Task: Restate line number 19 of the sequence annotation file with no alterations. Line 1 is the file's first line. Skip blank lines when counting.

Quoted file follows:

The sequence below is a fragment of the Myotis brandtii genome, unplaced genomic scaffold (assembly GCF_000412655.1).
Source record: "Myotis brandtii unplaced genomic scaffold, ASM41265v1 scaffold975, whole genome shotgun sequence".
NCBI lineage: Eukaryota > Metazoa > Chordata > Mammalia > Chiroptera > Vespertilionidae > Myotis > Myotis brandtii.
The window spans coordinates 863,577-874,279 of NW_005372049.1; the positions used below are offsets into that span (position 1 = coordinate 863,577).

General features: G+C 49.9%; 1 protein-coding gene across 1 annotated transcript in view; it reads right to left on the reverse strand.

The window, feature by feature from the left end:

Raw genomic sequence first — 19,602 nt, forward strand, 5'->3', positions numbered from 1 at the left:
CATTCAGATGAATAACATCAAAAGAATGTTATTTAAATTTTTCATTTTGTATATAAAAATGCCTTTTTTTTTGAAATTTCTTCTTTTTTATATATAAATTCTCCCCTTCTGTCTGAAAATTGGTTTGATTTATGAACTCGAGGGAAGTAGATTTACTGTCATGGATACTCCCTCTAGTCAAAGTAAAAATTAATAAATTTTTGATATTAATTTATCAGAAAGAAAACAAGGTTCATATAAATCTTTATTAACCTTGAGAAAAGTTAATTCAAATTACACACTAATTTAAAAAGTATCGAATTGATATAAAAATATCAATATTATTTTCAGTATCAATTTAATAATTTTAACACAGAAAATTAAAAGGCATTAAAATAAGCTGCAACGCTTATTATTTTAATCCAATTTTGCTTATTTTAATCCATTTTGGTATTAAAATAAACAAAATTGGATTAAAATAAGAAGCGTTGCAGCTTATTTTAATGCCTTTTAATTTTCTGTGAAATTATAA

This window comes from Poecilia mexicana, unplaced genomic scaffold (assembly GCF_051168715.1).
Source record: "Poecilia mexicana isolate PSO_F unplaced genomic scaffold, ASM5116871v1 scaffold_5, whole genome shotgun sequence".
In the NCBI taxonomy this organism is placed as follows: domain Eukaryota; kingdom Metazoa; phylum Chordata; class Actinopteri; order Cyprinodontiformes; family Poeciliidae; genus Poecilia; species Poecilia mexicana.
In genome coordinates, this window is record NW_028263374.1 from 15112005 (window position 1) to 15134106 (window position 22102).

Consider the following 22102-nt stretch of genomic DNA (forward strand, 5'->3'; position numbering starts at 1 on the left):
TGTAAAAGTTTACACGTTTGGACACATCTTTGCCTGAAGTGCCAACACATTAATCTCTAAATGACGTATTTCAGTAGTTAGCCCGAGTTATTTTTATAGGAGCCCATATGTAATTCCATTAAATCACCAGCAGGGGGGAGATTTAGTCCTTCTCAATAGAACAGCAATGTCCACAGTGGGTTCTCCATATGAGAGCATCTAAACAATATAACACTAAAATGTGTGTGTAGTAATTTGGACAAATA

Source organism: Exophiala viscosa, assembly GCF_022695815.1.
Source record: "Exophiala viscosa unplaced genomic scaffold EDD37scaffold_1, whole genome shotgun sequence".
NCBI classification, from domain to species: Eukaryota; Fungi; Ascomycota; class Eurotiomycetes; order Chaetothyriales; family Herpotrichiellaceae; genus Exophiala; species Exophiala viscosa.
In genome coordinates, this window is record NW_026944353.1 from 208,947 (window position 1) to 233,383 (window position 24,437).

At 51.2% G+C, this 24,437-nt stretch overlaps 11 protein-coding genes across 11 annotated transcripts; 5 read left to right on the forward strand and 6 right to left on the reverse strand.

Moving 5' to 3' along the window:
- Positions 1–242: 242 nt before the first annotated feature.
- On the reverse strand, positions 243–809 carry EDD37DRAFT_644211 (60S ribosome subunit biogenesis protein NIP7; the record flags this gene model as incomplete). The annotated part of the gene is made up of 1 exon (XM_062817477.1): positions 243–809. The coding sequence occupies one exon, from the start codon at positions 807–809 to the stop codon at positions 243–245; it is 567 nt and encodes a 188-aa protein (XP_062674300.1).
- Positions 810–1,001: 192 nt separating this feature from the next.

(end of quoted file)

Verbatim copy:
At 51.2% G+C, this 24,437-nt stretch overlaps 11 protein-coding genes across 11 annotated transcripts; 5 read left to right on the forward strand and 6 right to left on the reverse strand.